Back in the 1920s, when brilliant minds such as Richard Feynman, Paul Dirac, or Niels Bohr were desperately trying to understand the atom, they rapidly figured out one disturbing fact: atoms are so defiant and unique that they cannot be represented otherwise but using abstract mathematics. Atoms disobey all rules of classical mechanics. In other words, all those images of atoms that we’ve ever seen are just symbolic.
For the very first time in history, scientists were able to X-ray a single atom. Sai Wai Hla, a co-author of the study and who also works as a physicist at the Ohio University, explained in a press release:
Atoms can be routinely imaged with scanning probe microscopes, but without X-rays one cannot tell what they are made of,
We can now detect exactly the type of a particular atom, one atom-at-a-time, and can simultaneously measure its chemical state,
Once we are able to do that, we can trace the materials down to the ultimate limit of just one atom.
The amazing thing is that despite how hard it is to X-ray a single atom, the researchers in question managed to overcome all difficulties. Previously, it was possible only to X-ray groups of at least 10,000 atoms. However, that means a very small portion of the usual matter. To give yourself an idea of just how little 10,000 atoms grouped together mean, you can keep in mind that only at the tip of a pencil, there are roughly 30,000,000 atom sheets.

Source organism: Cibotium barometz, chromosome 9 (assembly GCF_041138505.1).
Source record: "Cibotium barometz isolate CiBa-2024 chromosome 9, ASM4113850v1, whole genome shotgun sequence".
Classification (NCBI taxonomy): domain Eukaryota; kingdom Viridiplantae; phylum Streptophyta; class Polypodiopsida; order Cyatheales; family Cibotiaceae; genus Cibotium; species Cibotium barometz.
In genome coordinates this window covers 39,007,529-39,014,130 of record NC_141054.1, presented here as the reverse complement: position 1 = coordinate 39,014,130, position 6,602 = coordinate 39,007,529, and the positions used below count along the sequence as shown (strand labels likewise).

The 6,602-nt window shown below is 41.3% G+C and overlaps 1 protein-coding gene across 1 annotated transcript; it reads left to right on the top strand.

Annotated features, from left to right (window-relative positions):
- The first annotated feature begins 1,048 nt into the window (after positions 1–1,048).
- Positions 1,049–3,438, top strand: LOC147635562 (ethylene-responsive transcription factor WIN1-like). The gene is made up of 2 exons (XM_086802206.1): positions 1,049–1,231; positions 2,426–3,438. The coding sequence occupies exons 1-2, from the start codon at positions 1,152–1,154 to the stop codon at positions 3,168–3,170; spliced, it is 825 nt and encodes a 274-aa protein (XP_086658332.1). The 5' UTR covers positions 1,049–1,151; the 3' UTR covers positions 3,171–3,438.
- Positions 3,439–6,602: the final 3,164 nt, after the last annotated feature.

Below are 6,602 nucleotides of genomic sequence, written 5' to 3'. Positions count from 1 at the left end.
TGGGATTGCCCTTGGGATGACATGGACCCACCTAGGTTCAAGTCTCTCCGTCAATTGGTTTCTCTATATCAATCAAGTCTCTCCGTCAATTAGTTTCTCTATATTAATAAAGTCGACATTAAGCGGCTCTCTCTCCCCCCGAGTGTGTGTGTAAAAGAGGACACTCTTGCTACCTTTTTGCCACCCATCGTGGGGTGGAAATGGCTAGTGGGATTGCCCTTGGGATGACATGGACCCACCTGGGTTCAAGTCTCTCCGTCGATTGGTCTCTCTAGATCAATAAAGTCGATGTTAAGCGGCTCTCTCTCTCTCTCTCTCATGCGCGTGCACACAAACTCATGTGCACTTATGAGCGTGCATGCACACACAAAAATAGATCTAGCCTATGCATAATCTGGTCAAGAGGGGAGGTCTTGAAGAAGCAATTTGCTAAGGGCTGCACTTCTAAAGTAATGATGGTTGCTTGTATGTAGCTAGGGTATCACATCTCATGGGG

To come to their achievement, scientists employed a cutting-edge methodology known as synchrotron X-ray scanning tunneling microscopy, or SX-STM, for short. In essence, SX-STM merges the power of X-ray imaging with a specially designed microscope that can capture detailed images of atomic surfaces. This is achieved by utilizing an exquisitely delicate conducting tip, which exploits the phenomenon of electron tunneling when stimulated by the X-rays.
The new study was published in Nature.